Some tips for success in a job interview
Impress for success: preparing for your interview
You applied for the job and have been called for an interview! Your next step is to prepare for your interview. You will need to be well versed in the organization and what they do. You will also need to be able to relate what makes you the perfect person for the job.
Before the interview, familiarize yourself with the organization (its culture, mission, values) and the requirements of the position. Update your knowledge about the field, trends, services and industry-specific language used, to be sure you are current and at the top of your game. Review your resume and skill sets so you will be able to draw on your work history and life experiences, and apply them to the job for which you are interviewing. Keep in mind that your goal is to showcase your education, talent, skills, abilities and experiences in a way that demonstrates how hiring you will benefit the organization. An interview is never about your needs and how working for the organization will benefit you.
Practice your responses to some typical interview questions:
Tell me about yourself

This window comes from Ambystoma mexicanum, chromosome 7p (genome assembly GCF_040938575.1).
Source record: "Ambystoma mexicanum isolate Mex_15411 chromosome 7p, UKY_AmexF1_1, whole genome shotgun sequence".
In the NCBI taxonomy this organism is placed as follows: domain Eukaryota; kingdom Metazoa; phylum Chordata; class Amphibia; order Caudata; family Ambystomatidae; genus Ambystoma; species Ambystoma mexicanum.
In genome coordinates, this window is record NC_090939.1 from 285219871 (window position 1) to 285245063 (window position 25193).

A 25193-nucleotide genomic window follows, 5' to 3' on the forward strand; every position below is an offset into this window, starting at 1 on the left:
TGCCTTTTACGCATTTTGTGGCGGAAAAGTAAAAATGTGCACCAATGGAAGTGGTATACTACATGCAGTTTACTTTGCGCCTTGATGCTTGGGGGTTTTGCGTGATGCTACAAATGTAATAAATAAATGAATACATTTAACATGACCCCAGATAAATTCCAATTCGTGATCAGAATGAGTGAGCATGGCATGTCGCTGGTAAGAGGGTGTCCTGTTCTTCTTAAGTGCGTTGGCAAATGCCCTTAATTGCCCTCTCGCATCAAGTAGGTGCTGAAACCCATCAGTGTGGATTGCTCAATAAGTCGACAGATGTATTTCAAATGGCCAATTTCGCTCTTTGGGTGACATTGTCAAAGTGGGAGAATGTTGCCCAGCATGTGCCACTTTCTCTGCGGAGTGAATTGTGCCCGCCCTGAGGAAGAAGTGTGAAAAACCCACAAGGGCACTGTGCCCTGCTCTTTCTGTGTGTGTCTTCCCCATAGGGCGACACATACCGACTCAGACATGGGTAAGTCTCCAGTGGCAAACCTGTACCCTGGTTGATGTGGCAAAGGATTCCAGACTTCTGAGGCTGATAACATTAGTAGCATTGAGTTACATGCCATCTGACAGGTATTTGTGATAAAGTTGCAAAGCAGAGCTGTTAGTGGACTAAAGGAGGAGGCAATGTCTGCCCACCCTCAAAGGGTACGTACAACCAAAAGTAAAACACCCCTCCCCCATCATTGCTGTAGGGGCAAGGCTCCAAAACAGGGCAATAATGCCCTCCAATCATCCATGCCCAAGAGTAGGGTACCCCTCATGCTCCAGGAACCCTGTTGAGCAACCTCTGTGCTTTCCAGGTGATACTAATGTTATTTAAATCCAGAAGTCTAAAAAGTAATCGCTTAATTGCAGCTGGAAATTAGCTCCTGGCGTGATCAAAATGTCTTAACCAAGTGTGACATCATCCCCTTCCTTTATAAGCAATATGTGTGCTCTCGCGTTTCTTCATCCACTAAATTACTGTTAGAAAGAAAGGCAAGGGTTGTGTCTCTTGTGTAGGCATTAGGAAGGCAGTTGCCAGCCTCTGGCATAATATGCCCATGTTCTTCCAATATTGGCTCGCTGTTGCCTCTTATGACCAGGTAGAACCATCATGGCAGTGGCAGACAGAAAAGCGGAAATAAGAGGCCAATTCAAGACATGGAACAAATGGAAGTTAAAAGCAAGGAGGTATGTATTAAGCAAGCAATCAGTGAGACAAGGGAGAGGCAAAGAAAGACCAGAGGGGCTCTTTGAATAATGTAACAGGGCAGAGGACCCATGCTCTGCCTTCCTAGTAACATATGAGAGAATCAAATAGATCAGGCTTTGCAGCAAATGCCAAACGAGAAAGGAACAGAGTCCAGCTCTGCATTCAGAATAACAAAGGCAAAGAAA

The employer does not want to know about your life. Limit your response to the information that is relevant to your ability to do the job. Discuss why you selected the field, the path you followed, a short bit about education or experience that led you to where you are today. Demonstrate your knowledge about the organization, and enthusiasm and desire to grow with the company by relating your path to their needs. Emphasize how what you bring is a natural match to what they need. A few sentences will suffice. If they want to learn more about you, they will ask. Do not talk about how this job will position you for future work. Although that might be true, do not share that.
What are your strengths and weaknesses?
In a job interview it is all right to tastefully boast a bit. It is expected. If you don’t tell an employer what you do well, they have no way of knowing. Talk about your strengths relative to the job. When describing your weaknesses, consider those that helped you learn, grow or improve. Share one or two. Frame them in terms of why you think they were a weakness and emphasize what you did to turn them into a strength. Do not give an example of a weakness unless you can demonstrate how identifying and rectifying the weakness resulted in a positive outcome.
How would you describe your work style?
Your familiarity with the organization and the duties of the position can guide this response. For instance, if you will be a member of a team, it is important to describe your work style so it includes teamwork. You can say you work well individually but also enjoy working with others as part of a team. You can discuss your ability to lead a team as well as follow directions, or enjoy give and take and sharing responsibilities. Align your response as closely as you can with their needs.
Why are you looking for a new job?